The U.S. dollar has been persistently strong across the last several years through thick and thin. And while betting against the greenback has been much like betting against Yahoo (YHOO) or Tesla in the last year or so, the bearish case against the dollar is starting to look pretty viable.

Amid the financial crisis the U.S. dollar remained the safe haven of the world — and even in 2011 when S&P downgraded America's credit rating thanks to partisan squabbling over the debt ceiling, the currency of America remained favorable to that of the debt-riddled euro zone or stagnant Japan. However, in the second quarter the euro zone finally exited its longest recession in 40 years and Japan has been going like gangbusters in 2013, and now the U.S. dollar index, a measure of the greenback vs. a basket of global currencies could be headed to the lowest level in over a year.

With unemployment still stubbornly high and no sign of tapering in sight thanks to low inflation, there's a chance that the dollar could slip lower or at least stay at relatively depressed levels.

Given the inverse relationships between the dollar and commodity prices — that is, as the greenback declines dollar-denominated commodities from steel to corn to gold rise in price — it's reasonable to think that there's a floor in commodity prices and perhaps upside even with flat demand.

Recovery hopes

There are a number of encouraging signs on the demand front for commodities that include:

  • In August, permits for future home construction hit a five-year high, and while there are certainly signs of housing cooling and the October debt ceiling showdown will make more recent data even more disturbing, there seems to be at worst an equilibrium in housing construction after the Great Recession.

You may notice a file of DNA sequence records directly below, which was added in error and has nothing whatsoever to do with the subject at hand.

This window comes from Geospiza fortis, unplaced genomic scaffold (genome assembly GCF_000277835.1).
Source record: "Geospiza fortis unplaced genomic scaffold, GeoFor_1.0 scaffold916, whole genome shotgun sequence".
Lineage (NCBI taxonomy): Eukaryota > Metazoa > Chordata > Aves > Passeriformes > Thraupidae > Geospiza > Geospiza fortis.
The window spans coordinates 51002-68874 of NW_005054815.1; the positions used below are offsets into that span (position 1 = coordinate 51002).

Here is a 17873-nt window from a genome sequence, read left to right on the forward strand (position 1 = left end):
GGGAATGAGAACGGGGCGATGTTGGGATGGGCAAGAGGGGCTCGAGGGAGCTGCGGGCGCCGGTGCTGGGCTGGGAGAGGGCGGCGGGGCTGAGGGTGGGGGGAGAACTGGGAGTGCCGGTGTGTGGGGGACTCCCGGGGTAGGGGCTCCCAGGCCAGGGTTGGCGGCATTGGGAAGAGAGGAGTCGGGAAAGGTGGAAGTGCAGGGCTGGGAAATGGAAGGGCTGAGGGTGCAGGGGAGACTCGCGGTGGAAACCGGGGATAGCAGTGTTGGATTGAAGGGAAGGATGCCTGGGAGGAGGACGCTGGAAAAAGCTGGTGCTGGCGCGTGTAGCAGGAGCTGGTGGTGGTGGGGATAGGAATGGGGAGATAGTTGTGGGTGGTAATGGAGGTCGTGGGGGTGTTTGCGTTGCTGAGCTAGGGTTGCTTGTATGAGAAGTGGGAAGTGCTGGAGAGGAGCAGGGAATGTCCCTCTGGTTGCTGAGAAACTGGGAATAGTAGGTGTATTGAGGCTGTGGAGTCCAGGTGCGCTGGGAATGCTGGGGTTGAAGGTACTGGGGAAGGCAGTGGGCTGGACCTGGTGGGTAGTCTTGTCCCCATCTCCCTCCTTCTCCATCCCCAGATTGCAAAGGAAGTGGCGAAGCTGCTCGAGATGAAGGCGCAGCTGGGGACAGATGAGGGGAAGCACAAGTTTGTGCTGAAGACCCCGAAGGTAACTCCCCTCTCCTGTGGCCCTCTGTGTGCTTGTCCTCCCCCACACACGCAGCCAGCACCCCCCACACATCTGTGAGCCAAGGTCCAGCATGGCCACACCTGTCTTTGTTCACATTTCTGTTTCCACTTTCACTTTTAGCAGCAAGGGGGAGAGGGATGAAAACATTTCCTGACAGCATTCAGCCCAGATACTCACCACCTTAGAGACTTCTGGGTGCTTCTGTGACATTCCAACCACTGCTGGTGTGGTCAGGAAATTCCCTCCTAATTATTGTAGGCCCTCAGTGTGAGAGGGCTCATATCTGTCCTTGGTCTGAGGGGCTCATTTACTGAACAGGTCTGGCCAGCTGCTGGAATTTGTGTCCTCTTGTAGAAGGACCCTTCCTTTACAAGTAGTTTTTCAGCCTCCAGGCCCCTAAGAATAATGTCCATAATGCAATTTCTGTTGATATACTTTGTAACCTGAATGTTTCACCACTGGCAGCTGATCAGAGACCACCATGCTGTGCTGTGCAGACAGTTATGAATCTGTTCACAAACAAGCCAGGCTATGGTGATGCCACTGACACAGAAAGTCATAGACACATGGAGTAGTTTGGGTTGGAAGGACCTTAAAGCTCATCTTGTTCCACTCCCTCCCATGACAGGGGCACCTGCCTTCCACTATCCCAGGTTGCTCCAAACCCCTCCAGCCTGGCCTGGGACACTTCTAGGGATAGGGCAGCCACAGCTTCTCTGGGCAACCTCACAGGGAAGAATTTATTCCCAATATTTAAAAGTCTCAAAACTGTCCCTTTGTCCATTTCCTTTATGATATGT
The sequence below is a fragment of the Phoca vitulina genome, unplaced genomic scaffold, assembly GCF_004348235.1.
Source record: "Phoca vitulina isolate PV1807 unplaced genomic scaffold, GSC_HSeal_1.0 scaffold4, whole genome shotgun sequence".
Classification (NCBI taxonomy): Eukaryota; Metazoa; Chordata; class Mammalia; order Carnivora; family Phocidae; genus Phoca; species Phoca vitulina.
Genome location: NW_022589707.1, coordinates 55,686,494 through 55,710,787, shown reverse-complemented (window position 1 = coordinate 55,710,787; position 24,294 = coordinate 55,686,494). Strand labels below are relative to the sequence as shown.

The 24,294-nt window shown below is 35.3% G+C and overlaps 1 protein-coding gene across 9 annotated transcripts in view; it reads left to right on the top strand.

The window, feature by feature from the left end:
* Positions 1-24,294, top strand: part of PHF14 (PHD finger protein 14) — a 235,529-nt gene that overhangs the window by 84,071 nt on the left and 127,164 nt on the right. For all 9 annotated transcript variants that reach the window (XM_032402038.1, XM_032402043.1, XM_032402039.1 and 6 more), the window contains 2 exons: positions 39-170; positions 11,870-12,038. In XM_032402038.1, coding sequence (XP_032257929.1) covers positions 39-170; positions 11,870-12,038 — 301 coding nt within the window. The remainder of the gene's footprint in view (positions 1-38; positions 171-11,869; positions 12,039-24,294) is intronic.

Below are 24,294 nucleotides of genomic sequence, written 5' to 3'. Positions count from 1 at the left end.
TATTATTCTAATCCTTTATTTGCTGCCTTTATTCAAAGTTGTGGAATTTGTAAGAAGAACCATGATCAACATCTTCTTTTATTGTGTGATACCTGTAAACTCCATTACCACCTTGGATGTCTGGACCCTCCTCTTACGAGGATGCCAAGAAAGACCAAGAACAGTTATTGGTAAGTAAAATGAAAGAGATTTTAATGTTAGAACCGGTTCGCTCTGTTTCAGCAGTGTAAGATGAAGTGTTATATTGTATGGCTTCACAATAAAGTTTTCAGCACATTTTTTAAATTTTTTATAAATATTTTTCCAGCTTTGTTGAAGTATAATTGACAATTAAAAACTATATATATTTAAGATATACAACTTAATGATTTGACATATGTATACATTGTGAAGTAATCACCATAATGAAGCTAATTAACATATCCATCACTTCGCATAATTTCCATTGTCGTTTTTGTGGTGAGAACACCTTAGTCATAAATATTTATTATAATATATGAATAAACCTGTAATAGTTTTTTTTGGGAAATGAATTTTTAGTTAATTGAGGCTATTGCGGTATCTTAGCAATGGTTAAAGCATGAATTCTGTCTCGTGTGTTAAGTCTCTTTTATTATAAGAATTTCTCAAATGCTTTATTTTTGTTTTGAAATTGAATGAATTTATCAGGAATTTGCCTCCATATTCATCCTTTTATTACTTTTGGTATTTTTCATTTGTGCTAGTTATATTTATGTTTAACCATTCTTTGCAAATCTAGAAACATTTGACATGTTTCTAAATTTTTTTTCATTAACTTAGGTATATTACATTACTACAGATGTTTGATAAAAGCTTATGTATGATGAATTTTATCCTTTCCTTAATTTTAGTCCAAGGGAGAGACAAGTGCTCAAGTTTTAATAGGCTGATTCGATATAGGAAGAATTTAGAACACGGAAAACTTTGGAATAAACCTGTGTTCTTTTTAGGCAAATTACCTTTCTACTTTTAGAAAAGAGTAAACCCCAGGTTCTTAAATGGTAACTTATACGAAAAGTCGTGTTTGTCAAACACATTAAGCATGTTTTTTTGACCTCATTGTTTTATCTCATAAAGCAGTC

• Auto sales are growing steadily thanks to pent up demand, and Edmunds has forecasted 16.4 million vehicles will be sold in 2014 — pushing new car sales to the highest level since 2006.
  • After two quarters of slowing manufacturing in China, things have hinted at a turnaround in the third quarter and at worst things are stabilized. That should provide decent baseline demand for commodities after the crash and burn of the last few years.

Look, I know it's easy to find reasons to bet against commodities and to refute any growth forecasts in China or anywhere else for the next year or so. And there remains a large group of investors out there who believe in the end of a two decade "supercycle" for commodities that will continue to drag on materials prices for many years to come.

But given the confluence of bargain valuations, a currency tailwind and the hopes of a recovery in the next few years, it may be prudent to consider moving out of frothy tech stocks and into some commodity exposure. Given the decent dividends and lean operations in many of these players, there is a very good chance that a floor has been found in some commodity stocks.

Some picks will undoubtedly shine brighter than others, and the path will not be clearly and consistently higher.

But don't write off the entire sector just yet.

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Content for this page, unless otherwise indicated with a Fidelity pyramid logo, is published or selected by Fidelity Interactive Content Services LLC ("FICS"), a Fidelity company with main offices in New York, New York. All Web pages that are published by FICS will contain this legend. FICS was established to present users with objective news, information, data and guidance on personal finance topics drawn from a diverse collection of sources including affiliated and non-affiliated financial services publications and FICS-created content. Content selected and published by FICS drawn from affiliated Fidelity companies is labeled as such. FICS selected content is not intended to provide tax, legal, insurance or investment advice and should not be construed as an offer to sell, a solicitation of an offer to buy, or a recommendation for any security by any Fidelity entity or any third-party. Quotes are delayed unless otherwise noted. FICS is owned by FMR LLC and is an affiliate of Fidelity Brokerage Services LLC. Terms of use for Third-Party Content and Research.